CMS Staff Member Rebecca Drury Voices role in Musical Ancestries - Thailand

DruryListen carefully to the latest Musical Ancestries™ featuring the music and culture of Thailand and you may hear a familiar voice! Rebecca Drury, Community Music School building coordinator for the Leon Strauss Center in Faust Park, recorded the voice of this episode's teacher, Kru Dara.

Here are some of Drury's reflections on the experience in her own words (off the cuff):

On Read-Through viz Zoom

"During our group read-through on Zoom the week prior to recording, the sound engineer, Brandon La Meu, commented that he never reads Kathy Lawton Brown’s scripts ahead of the group reading, as he wants to have completely 'fresh ears' for how the text flows. It helps him to share notes later with Kathy for what needs to be adjusted to improve the overall flow of the program. 

"It was a neat experience to read through the edited script that Kathy had composed. The one I read from was the eighth rendition overall. Her research and level of details for each of these programs is phenomenal!"

"After our group had read, which included me as the teacher role and the two younger boys as students, Kathy liked the work everyone was doing so much, that she decided to divvy out more of the script to both the boys and I, to keep a variety in the sounds and give the others more to say.

"We all enjoyed being on that session together. To my knowledge, this was a first-time experience for the three of us (the students and me)."

Calming Nerves before Recording

"One of the office staff checked me into the studio before the others arrived and caught me saying that I was nervous about recording. Before I went in, she said, 'Everyone who does this the first time goes in feeling nerves, but they ALL come out saying what a great time they had! Kathy and Brandon do an amazing job at making everyone feel as comfortable and relaxed as possible. They will make it fun! You’ll be great!'”

"When we sat down to record in the studio, it was just the three of us: me reading for Kru Dara, Kathy Lawton Brown feeding me lead-in lines of her narrator part, and Brandon LaMeu, the sound engineer."

"Kathy Lawton Brown and I could sense right away from the sounds of our voices that we are both singers. It was a neat surprise and bonus gift to make such a kindred spirit connection with her."

Drury noted that Brandon was the “wizard” behind the scenes who would edit everything together, and later include the music and all other reading parts. She commented on what a remarkable job he always does with this process, creating a seamless, beautiful effect from all parts combined.

"Hearing this helped me relax. She encouraged me that if we needed to, we could do re-takes of bits or segments as much as necessary. Brandon could even edit one word, if we needed to make those adjustments.

"We had a great time going back and forth with certain names of instruments or ensembles. She had just spoken the day before with a member of a Thai cultural group in St. Louis, who had coached her on specific pronunciations. With that new knowledge, she would say things with the proper lilt or inflection, then I would repeat it back a number of times until I mimicked her. Then, I would go back into the script reading and recording, adding in the pronunciations as best as I could."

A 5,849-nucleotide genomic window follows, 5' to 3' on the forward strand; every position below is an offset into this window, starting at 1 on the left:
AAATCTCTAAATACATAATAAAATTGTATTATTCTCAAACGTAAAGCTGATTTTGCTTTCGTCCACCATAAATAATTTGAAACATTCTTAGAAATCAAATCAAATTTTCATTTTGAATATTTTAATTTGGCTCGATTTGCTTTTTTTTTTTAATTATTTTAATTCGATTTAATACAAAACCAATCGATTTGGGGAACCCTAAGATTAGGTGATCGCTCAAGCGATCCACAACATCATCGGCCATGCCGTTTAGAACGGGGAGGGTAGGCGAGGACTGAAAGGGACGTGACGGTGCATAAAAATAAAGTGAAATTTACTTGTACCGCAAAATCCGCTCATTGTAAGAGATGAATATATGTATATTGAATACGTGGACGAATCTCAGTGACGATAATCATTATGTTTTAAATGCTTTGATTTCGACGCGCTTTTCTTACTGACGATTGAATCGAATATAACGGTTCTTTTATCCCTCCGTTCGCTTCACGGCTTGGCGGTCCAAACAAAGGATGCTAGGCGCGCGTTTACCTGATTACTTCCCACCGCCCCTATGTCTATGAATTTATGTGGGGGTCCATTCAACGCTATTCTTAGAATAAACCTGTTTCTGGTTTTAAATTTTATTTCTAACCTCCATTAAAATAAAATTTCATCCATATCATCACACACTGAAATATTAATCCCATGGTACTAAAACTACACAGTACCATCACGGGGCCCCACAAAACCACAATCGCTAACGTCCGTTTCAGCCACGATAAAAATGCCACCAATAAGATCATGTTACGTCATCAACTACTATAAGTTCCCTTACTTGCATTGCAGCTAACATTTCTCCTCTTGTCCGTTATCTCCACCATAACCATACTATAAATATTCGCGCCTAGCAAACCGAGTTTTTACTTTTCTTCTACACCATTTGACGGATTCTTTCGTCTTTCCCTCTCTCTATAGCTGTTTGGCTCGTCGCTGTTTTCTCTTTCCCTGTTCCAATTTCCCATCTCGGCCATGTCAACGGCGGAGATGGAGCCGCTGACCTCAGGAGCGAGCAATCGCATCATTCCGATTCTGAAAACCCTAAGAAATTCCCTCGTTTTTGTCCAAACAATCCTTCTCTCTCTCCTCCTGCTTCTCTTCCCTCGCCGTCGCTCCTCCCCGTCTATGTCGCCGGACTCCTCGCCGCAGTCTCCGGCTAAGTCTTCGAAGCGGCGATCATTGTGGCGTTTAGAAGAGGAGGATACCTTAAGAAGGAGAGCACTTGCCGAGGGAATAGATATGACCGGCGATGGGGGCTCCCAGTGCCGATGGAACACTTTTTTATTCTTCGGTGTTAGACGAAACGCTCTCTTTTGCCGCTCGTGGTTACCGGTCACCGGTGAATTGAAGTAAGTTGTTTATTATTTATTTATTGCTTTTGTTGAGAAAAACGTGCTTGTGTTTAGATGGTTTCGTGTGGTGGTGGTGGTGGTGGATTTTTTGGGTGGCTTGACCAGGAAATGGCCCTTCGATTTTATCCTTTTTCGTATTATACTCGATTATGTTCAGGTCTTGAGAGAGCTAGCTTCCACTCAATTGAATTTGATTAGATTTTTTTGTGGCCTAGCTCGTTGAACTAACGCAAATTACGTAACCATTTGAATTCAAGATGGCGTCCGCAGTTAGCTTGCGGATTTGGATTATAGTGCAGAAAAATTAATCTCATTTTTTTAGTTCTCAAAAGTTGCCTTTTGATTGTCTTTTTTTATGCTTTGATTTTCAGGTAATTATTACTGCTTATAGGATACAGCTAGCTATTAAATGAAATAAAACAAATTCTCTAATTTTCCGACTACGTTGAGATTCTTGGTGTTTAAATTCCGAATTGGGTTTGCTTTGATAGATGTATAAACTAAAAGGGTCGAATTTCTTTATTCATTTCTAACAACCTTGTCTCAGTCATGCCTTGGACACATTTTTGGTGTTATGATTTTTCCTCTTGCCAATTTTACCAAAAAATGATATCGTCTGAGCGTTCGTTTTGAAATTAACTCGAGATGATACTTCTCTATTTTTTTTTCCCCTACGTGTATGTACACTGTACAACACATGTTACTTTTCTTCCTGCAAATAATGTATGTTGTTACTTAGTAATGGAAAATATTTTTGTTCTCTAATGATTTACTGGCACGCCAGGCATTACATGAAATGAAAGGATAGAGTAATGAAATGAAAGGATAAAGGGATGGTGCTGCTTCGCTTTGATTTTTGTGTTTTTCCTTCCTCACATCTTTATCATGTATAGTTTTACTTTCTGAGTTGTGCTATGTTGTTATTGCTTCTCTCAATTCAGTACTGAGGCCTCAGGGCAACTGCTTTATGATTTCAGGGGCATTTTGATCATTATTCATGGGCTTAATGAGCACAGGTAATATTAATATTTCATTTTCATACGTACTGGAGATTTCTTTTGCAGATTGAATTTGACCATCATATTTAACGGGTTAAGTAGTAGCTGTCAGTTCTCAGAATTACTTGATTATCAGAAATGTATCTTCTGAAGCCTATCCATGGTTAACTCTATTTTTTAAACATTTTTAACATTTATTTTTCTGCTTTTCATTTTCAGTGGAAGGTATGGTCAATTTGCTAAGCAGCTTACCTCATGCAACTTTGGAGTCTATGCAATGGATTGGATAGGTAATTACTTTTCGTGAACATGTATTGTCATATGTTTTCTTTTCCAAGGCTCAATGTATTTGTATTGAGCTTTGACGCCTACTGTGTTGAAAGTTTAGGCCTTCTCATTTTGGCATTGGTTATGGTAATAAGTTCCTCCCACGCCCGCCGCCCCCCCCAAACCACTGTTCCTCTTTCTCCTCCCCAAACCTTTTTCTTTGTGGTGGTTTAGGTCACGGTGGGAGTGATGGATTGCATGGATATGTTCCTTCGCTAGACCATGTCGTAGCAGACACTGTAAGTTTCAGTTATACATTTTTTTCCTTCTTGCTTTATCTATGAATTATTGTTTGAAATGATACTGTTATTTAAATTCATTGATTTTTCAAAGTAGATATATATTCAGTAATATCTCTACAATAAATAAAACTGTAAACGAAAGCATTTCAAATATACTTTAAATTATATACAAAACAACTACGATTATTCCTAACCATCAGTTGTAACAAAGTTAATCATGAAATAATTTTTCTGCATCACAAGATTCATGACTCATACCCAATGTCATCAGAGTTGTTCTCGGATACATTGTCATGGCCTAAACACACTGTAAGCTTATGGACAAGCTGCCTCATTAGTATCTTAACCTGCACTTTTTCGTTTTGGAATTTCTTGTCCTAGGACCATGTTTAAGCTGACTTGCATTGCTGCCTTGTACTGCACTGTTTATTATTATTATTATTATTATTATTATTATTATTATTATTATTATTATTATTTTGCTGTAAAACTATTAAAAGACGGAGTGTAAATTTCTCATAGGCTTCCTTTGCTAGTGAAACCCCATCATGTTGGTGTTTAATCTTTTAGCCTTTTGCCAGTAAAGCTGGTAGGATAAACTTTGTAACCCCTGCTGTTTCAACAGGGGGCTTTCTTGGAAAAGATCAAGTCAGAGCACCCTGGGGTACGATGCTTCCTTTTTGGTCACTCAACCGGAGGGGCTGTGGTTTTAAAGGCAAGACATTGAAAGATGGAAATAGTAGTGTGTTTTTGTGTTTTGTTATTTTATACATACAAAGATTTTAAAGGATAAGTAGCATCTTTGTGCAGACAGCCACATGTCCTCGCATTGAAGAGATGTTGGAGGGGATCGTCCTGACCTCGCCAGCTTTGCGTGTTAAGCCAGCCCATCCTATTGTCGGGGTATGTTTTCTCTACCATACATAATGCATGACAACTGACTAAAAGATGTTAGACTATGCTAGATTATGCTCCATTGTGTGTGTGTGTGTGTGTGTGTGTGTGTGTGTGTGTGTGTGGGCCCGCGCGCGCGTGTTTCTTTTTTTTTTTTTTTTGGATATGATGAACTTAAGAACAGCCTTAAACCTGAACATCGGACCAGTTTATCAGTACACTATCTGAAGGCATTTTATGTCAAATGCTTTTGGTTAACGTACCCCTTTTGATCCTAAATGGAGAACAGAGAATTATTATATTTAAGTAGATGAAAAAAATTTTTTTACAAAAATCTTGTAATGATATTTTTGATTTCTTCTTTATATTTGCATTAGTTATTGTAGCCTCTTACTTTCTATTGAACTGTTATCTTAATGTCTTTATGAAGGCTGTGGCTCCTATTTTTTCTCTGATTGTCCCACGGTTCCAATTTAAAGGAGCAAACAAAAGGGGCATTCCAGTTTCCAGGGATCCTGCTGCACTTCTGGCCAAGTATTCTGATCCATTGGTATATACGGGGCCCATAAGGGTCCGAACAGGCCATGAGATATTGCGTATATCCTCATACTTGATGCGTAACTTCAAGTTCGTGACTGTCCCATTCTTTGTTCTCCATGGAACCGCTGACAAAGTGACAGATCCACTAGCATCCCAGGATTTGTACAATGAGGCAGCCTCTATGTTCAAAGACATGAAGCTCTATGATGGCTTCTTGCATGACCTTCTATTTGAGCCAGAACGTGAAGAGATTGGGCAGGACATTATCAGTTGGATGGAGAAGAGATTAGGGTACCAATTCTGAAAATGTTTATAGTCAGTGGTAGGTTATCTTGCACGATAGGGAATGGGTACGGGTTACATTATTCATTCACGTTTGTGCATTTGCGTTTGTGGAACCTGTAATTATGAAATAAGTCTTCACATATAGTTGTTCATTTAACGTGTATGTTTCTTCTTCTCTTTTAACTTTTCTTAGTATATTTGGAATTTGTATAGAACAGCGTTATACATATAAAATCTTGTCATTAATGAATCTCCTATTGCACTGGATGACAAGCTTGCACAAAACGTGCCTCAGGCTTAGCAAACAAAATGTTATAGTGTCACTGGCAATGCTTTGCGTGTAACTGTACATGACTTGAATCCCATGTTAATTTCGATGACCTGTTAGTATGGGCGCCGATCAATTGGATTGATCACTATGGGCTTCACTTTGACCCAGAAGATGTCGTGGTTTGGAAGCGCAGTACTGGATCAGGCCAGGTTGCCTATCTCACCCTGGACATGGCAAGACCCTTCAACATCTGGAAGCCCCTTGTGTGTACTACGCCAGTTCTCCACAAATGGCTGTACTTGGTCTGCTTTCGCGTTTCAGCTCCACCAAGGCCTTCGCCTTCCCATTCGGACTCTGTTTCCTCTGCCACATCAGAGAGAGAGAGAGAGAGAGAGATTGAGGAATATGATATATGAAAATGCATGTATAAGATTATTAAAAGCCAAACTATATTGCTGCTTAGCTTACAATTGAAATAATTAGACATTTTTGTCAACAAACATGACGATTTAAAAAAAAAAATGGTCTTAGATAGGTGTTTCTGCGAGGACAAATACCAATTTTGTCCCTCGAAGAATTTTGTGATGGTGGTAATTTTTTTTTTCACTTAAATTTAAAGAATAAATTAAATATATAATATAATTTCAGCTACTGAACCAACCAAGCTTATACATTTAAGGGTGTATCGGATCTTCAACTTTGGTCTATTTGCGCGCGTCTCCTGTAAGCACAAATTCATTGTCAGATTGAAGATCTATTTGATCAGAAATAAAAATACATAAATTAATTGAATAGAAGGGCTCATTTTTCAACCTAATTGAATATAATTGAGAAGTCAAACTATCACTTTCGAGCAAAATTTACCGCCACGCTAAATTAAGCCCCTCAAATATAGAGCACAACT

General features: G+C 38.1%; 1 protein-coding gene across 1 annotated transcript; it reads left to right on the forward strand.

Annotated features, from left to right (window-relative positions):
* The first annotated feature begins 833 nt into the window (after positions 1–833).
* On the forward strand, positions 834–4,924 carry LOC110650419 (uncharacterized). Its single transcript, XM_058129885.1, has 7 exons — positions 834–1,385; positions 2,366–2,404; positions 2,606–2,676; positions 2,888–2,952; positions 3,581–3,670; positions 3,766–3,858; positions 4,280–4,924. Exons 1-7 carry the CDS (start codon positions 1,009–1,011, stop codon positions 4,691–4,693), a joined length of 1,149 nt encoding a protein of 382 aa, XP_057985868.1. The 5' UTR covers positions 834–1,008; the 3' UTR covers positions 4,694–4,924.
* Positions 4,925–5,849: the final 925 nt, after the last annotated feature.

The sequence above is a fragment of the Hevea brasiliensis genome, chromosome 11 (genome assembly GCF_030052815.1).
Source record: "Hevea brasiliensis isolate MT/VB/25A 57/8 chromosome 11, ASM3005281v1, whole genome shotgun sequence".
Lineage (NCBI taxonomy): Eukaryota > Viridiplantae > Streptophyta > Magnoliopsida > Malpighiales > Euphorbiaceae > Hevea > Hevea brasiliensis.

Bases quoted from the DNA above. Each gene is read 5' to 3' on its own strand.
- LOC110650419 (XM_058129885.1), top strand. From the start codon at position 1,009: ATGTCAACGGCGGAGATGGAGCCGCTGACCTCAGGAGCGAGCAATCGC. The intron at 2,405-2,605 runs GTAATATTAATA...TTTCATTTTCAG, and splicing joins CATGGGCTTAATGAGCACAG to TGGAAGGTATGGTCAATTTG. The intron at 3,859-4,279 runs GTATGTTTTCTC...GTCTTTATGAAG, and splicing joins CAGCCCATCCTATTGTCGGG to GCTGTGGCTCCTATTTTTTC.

"When we would get through a line or paragraph that sounded good to Brandon’s ears and didn’t need to be redone, they would look at each other, nod, and agree to keep going. 'Sounds good! Let’s go on!'

Adjusting during Recording

"Within the recording process, it was fun that when certain lines didn’t seem natural upon hearing, we would tweak the text here and there to make it sound closer to what a normal person would say. I enjoyed doing this on the fly and trying different ways of saying things. It was evident that Kathy and Brandon have worked together a long time and know how to collaborate well creatively.

"Kathy remarked at one point how it seemed natural for me to pick up pronunciations with relative ease, and we agreed as singers that this process has always been a part of our training and approach to music. The habit translated into this voice work and recorded speech in surprising ways!

"I shared at one point that I’ve always been very dedicated to getting pronunciations right. Language fascinates me and I love how varied it is across cultures worldwide, along with the nuances of similarities to discover between similar languages or specific words.

"Working with our former director Carol Commerford in a completely different context was a treat. After the recording, she and I enjoyed a half-hour catch-up chat in the hallway outside the studio. It was fun to hear about happenings in her retirement, and neat to see how passionate she is about being the Education Director for Classic 107.3 and how much she’s enjoying this new role. She shared some good stories about other Musical Ancestries programs they’ve done."

Musical Ancestries™ provides FREE opportunities for teacher/adult-directed as well as independent student learning through podcast and online educational resources on the Classic 107.3 website with National Standards addressed. It works well in-person and virtually! The teacher-created learning resources that supplement Musical Ancestries™: Thailand with audio and video music samples, instruments, history, dance, geography, science, demos, hands-on activities and more can be found online:

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